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NASCAR SUNDAY:Busch wins 5th race of year with victory in Sonoma

SONOMA, Calif. - Joe Gibbs Racing officials knew adding Kyle Busch to their organization could be a special pairing.

They had no idea, though, how quickly they'd see a return on their investment.

Busch won his fifth Sprint Cup Series race of the season Sunday when he rolled to victory at Infineon Raceway. With his first road course win, the newcomer and crew chief Steve Addington have grabbed as many victories as teammates Denny Hamlin and Tony Stewart have combined for since the start of the 2007 season.

'When you look at it in the way that switching teams and coming to a new organization and working with Steve ... it's come a long way, our chemistry,' Busch said.

A long way in a mere 16 races that have thrusted Busch into stardom and made him the favorite to win the championship. He's already earned 50 bonus points to use in seeding for the Chase, and his victory Sunday proved he can rally when his momentum starts to slide.

A two-week slump sent Kyle Busch spiraling into crankiness despite his hold atop the points standings. But he snapped it with the win, which came in a Toyota that was so bad during practice he was certain he'd wreck.

A poor qualifying run gave him the 30th starting position, and he steadily moved through the field and grabbed the lead from defending race winner Juan Pablo Montoya on an early restart. Nobody came close to taking the lead from him the rest of the way, but he did have to hold off a pair of challenges on two late restarts.

It was Busch's 11th overall victory this season spanning all three of NASCAR's top series. It also was his second road course victory of the year, following a Nationwide Series win in Mexico City in April.

Busch celebrated with his traditional smoky burnout, then climbed from his car for his customary bow to the crowd. For once, the fans were cheering the driver they so famously love to hate.

'I am really impressed with Kyle,' said third-place finisher Jeff Gordon, his former teammate. 'I've been around him, and I didn't think he's a really good road racer. So I think you've got to give that guy a lot of credit for his talent. To be able to get their car up front and maintain the position ... I would not have bet on that.

'Obviously, he's maturing and learning and that's what it's going to take for him to maintain that points lead.'

Busch and his Joe Gibbs Racing crew had to wrestle with his Toyota to make it comfortable for Busch. The team made a slew of changes following Friday and Saturday's practice sessions, but Busch still wasn't pleased as the start of the race approached.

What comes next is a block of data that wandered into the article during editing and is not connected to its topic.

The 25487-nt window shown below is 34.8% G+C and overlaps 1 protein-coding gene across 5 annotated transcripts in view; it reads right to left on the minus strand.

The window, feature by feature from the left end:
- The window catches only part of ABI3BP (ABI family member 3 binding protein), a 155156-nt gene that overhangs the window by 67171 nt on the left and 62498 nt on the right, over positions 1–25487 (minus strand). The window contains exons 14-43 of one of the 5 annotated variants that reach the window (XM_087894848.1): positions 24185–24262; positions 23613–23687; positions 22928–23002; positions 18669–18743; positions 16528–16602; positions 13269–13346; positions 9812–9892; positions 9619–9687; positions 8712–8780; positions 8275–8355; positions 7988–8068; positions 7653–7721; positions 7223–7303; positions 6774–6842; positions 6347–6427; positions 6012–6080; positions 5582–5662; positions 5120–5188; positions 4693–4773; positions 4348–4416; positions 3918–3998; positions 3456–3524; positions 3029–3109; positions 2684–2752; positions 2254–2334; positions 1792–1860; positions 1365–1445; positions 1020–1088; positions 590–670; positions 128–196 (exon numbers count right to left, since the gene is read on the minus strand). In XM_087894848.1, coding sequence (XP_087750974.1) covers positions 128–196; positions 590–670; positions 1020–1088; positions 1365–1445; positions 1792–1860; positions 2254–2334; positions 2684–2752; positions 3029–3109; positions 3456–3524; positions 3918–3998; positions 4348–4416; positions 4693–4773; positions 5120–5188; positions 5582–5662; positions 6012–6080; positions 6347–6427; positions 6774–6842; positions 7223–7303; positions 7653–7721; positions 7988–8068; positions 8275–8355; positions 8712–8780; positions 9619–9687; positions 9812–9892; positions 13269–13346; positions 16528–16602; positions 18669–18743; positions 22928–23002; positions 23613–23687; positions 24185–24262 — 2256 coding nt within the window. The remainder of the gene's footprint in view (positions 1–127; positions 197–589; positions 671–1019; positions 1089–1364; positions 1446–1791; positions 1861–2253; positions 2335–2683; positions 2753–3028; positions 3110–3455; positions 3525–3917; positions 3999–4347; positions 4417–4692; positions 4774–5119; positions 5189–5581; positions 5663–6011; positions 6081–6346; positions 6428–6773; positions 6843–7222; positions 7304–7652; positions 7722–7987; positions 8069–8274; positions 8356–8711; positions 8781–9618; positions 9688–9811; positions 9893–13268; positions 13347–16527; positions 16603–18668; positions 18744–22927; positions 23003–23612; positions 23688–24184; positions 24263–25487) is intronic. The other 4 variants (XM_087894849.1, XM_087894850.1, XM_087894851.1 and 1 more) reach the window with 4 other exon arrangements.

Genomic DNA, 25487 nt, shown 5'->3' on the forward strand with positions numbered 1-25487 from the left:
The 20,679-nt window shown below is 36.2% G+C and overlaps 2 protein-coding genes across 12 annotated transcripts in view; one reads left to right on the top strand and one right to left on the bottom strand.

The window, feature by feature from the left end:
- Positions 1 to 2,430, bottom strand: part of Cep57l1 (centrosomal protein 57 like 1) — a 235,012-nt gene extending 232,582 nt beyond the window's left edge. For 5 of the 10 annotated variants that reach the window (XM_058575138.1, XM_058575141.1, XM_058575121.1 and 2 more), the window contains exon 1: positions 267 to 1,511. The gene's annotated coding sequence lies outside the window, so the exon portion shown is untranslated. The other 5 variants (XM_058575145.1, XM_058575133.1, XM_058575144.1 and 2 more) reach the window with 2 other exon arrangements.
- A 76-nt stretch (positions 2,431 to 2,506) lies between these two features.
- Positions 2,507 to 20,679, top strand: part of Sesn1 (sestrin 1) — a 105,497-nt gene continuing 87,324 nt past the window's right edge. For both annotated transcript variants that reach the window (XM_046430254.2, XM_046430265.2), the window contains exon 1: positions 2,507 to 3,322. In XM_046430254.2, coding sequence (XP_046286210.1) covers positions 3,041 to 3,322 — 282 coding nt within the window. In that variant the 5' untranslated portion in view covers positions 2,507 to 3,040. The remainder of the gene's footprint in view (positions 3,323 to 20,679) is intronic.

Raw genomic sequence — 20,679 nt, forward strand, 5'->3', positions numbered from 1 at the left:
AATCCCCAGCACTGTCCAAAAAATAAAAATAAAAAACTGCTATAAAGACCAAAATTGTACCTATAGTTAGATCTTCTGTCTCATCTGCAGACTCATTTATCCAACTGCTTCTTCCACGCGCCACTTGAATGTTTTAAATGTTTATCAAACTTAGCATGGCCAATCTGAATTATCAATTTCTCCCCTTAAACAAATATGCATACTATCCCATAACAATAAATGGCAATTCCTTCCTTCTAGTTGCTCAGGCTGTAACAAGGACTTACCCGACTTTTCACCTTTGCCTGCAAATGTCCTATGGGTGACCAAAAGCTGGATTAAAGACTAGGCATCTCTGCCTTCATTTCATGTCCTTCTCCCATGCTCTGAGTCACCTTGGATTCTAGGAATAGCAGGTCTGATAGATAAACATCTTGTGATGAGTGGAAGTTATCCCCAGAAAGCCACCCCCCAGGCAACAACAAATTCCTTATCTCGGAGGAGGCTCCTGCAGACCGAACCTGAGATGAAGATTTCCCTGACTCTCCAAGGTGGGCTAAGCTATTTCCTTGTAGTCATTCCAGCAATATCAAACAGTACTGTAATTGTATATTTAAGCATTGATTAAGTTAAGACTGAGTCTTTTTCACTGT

'I'm not a very happy person right now,' he said as he walked into the pre-race driver meeting.

That obviously changed as he charged through the field, settling down enough to inquire while leading what kind of food there would be on the plane ride home.

'We unloaded here and we were absolutely junk,' Busch said. 'When we were here Friday, I just thought it was going to be a dismal weekend and I was wondering what tire barrier we were going to put it in. It was a bad feeling, but these guys worked so hard.

'It's just phenomenal that we're able to be here in Victory Lane - never before on a road course, in the Cup Series, so this is definitely really, really special. We came a long ways with this thing.'

It was the remedy Busch needed after a frustrating two weeks. He won earlier this month at Dover, then embarked on his historic 'triple' of three races at three different tracks in three days.

Although he finished second in the Truck Series race, the first leg of his journey, he wrecked his Cup car in practice the next day before jetting off to the Nationwide Series race. He wrecked in that event and finished 32nd, then wrecked in the Cup race and finished 43rd.

He wrecked in last week's Nationwide race, as well, and decided after not to hop all over the country this weekend to compete in the lower series' events in Milwaukee.

Team president J.D. Gibbs said all that extra racing didn't contribute to the slump.

'He can go run long and hard, he's still young and strong,' Gibbs said of the 23-year-old.

David Gilliland finished a career-best second and was followed by Gordon, Clint Bowyer and Casey Mears. Montoya was sixth, followed by Ryan Newman, Matt Kenseth, Carl Edwards and Stewart.

The race was fairly clean until the closing laps.

David Reuitmann brought out a late caution when a flat tire caused him to run off course and into a wall of tires. That set up a restart with six laps to go, and Stewart quickly passed Jamie McMurray for second. But a spin by Kevin Harvick as they entered Turn 4 started a chain-reaction crash that took Stewart out of contention for challenging his teammate for the win.

'I haven't seen it, so it's not fair to comment on that,' Stewart said.